PERMACULTURE: California Style
An Interview with Penny Livingston

Livingston Photo
Penny Livingston

Page 2 of 2 - Part One of a three-part series


Ecotecture: So what happened next? There you were. You had finished your course, you went to the Zen center, and you got this big flash...

PL: That is what I got, I got an "Aha!" It also happened with my dreams. I kept dreaming this stuff. Every night. To the point where I would wake up in the morning and sometimes I would just be exhausted because I would have to go out and do it again- designing. As you know, as a designer you use a certain part of your brain when you are intensely designing things. It can be tiring. It is not something that you can do all the time, at least I can't. I get very spaced out when I do three or four hours straight on a project, just doing designing and drawing or measuring or mapping, even. All of that takes concentration.

This "Cobb" structure, built by students at a Permaculture Institute of Northern California workshop, serves as Livingston's office.
Click for full image.

So, I'd do that in my dreams, and then in the morning I would just be wiped out (laughs) to the point where I finally said, "OK, I submit. Stop it!" I decided to devote my life to spreading the word about Permaculture, because, I thought, "this makes so much sense. It is teachable. The curriculum is brilliant."

There is a lot of sustainability stuff out there. A lot of ecological design stuff and all these different flags. But, I find that the way the information is presented, the principals, in Permaculture, no matter who you are, whether you are an architect, engineer, farmer, a housewife who has hardly been in the garden . . . one woman we had was a baker who thought she didn't "have any experience." She found that everyone can tap into his or her ecological knowledge, it is all within us. There is a resonance that starts to happen.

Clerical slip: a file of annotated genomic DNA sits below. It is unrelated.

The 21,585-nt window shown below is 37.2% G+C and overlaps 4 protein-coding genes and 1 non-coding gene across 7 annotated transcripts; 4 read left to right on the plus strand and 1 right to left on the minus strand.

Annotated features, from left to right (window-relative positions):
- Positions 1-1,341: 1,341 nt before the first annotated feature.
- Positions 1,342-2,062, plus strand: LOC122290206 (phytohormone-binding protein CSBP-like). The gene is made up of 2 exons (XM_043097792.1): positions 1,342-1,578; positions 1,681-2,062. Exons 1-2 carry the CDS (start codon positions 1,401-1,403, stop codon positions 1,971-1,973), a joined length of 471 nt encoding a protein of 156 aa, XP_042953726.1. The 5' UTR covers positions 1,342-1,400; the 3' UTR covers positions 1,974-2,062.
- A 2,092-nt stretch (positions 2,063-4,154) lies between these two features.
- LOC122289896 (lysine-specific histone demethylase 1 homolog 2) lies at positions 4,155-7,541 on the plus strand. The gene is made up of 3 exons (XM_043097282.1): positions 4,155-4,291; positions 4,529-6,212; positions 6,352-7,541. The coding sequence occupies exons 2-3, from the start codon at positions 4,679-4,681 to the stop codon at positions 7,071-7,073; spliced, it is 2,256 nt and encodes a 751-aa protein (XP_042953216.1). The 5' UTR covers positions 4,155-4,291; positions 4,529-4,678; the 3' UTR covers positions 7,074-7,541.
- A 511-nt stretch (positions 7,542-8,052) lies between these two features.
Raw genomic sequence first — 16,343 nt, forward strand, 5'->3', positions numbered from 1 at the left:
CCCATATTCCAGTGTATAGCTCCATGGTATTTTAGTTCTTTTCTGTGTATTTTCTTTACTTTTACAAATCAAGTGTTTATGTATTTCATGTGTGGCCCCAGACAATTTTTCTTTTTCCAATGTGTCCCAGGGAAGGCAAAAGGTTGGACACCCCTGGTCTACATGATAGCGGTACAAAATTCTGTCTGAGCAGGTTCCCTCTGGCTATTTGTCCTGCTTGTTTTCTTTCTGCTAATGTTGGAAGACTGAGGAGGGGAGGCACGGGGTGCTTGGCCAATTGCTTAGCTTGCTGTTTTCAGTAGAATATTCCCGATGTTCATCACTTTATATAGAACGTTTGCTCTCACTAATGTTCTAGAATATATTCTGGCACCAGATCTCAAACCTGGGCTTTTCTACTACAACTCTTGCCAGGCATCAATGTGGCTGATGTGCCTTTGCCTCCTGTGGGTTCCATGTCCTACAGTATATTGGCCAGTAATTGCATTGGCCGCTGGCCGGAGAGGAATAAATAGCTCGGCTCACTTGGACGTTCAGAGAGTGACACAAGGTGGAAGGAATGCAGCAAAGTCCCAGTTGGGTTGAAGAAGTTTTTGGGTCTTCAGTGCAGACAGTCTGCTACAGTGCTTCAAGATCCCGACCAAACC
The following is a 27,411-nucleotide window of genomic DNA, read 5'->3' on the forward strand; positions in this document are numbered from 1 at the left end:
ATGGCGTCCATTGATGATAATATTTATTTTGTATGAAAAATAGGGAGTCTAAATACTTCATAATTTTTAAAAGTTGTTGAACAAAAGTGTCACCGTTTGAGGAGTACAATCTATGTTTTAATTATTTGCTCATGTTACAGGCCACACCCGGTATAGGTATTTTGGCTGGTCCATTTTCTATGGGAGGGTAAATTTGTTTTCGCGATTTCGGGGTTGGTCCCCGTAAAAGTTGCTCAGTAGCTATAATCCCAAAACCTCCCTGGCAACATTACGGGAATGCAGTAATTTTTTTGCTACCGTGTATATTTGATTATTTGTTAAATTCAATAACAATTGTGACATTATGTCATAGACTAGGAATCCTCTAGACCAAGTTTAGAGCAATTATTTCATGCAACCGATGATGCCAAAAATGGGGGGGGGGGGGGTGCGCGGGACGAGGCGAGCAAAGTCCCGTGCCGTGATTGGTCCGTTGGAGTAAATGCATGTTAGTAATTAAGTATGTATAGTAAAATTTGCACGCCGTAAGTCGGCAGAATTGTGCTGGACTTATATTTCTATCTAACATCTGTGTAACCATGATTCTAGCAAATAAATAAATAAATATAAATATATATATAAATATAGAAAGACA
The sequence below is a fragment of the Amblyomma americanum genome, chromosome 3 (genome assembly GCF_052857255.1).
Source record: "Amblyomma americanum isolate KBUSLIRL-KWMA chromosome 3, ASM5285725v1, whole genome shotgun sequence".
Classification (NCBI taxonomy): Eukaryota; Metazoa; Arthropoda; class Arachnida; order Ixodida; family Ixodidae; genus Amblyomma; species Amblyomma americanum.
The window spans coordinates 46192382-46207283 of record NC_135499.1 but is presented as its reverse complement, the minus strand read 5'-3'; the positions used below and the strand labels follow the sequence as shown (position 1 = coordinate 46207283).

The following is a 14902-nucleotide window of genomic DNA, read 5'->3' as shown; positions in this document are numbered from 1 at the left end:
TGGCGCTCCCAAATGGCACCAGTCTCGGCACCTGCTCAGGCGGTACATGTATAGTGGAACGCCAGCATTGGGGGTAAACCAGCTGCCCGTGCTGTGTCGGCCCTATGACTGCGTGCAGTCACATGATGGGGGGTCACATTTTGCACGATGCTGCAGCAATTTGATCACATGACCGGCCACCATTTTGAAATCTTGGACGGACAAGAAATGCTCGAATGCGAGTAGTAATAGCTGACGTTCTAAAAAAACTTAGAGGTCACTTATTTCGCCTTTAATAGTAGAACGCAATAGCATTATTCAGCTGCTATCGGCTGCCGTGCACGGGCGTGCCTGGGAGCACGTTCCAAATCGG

The same curriculum has been taught to Warani Indians in Equador, architecture graduate students in Portugal, communities throughout Latin America, Africa, Asia, Nepal, and Bali, not to mention Australia and New Zealand — it is everywhere. Vietnam has a big Permaculture community now, thanks to one Australian woman who went there. The curriculum is the same everywhere so you can have the same course in India as you do here. It can have a different bent to it, based on the culture, but the essential information is the same. It transcends cultural, political (boundaries) — you can have Libertarians, left wingers, religious right wingers all in the same group, and everyone is resonating on these principals because they just make sense. They are very non-dogmatic.

There is another brilliance to them. They can be applied in the tropics, temperate climates, drylands, wetlands. So that is what psyched me. I thought, "this is brilliant."

It takes a while to really understand and apply it to your own life, because everyone is different, everyone's life is as complex as life itself. But, when you get up in the morning, you start to have a little bit of a palette of criteria about what to do with your life and what decisions you are going to make. "Where is my food coming from? Where is my water coming from? Where does my sewage go? Where is all this garbage going?" You are certainly asking these questions.

Then you start asking, "what can I do to start turning these wastes into resources." Then you find that the creativity is only limited by that of the designer. There are incredible things that can be done to reduce consumption, increase production, create these ecologically viable and economically sound settlements for humans.

Ecotecture: What is the difference between Permaculture and, say, organic gardening?

PL: Good question. They are very different. Very different. One of the things that has been said in the past, and I don't agree with this, is that only Permaculturalists have ethics toward the land. I completely, whole heartedly disagree. Every organic farmer that I know has a very profound ethic toward the land. That's why they are farming organically to begin with.

But, organic farming comes from a premise of monoculture. You are still plowing, in most conventional senses, you are still growing all your crops in a row, you are still growing all your lettuces here, your cabbages there, your potatoes over there — for practical reasons. They are mostly growing money more than they are growing food.

Ecotecture: Permaculture doesn't plow?

PL: In Permaculture you don't dig, you don't plow, you very rarely weed. You have a perennial based system. That is where you start.

Ecotecture: And you have a diverse system?